Israel charts the universe’s last great frontier
by  University of Haifa , JNS , Israel Hayom Staff –  Published on  12-31-2019

Israel is at the cutting edge of so many technologies and ideas for the technologies of the future that it may surprise some that it has taken this long for the Jewish state to delve into the issue of marine science.

Yet even with its entire eastern coast taken up with the Mediterranean Sea – and with an interest in water technology that borders almost on obsession – it has only been since about the turn of the millennium that Israeli research and development have substantively taken off in this area.

So why now?

With 70% of the Earth’s surface covered by oceans and seas, there is more to learn about those bodies of water than is humanly possible. Indeed, there is tremendous untapped potential in these uncharted waters and infinite discoveries to be made, whether in the field of health and food or a greater understanding of delicate submarine ecosystems.

Recent estimates suggest that the world’s population will exceed 8 billion people by 2024, accompanied by a fear that land-based resources will come under huge strain on dry land and others in the waters. Marine biologists and researchers from the University of Haifa’s Leon H. Charney School of Marine Sciences have been turning their attention to understanding more about this hidden world.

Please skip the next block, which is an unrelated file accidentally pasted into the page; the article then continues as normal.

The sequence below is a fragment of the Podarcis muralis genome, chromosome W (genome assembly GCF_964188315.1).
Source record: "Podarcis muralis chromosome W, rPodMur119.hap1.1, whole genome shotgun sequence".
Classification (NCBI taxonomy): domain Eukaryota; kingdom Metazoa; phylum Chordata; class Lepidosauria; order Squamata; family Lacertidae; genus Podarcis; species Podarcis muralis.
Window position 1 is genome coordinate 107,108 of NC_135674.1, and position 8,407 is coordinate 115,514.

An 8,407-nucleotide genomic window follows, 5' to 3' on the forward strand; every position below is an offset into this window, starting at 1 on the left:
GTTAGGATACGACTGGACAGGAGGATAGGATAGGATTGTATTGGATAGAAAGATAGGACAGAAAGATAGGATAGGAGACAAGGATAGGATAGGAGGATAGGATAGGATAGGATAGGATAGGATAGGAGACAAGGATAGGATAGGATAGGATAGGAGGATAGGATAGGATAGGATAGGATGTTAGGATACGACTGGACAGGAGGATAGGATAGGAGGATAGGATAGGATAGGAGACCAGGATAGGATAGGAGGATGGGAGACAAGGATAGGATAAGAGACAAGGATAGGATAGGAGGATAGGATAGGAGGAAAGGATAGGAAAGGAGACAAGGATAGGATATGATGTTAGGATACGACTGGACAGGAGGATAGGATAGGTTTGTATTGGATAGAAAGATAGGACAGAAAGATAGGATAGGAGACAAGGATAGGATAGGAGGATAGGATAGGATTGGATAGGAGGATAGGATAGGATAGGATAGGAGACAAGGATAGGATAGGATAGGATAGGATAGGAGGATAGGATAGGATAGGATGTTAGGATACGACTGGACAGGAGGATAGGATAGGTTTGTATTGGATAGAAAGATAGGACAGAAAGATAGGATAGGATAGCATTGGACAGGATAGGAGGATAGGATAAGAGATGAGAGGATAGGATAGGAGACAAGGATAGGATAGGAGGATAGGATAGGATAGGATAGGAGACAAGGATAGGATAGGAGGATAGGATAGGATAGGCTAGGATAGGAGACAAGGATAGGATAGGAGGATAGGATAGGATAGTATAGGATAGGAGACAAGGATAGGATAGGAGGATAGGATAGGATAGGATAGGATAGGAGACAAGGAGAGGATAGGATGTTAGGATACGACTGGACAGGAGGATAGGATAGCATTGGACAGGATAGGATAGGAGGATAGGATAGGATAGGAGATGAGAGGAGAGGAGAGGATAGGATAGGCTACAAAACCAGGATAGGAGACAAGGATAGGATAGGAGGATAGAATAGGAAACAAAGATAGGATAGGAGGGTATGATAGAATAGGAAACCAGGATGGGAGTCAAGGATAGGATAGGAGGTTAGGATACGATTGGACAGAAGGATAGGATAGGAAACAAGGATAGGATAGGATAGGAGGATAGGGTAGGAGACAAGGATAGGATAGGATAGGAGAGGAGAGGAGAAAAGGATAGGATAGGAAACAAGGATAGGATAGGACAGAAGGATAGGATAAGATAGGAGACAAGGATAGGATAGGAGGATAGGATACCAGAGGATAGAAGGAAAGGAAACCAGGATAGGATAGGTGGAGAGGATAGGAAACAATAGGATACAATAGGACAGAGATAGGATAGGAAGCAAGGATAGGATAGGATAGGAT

“Marine sciences are gaining more and more exposure, especially compared to the time when I started studying,” said Oded Ezra, who earned an MSc from the Department of Marine Geosciences at the University of Haifa.

“The field [of gas seeps and carbonate rocks in the deep sea] is really growing. Numerous scientific and technologically oriented departments have opened at universities and new companies have been formed around the industry. Of course, there is still a lot of room for further development.”

It’s not only the “what,” but also the “how” that these technologies and new approaches can be put to work. While carrying out submarine hydrographic and geophysical surveys, Ezra understood the range of employment opportunities in the field.

“These projects include, among other things, deep-sea floor mappings or mapping around maritime ports,” he said. “There are also surveys conducted for the gas industry that include environmental monitoring, such as water and soil samples.”


Author: Willem Van Cotthem

Honorary Professor of Botany, University of Ghent (Belgium). Scientific Consultant for Desertification and Sustainable Development.

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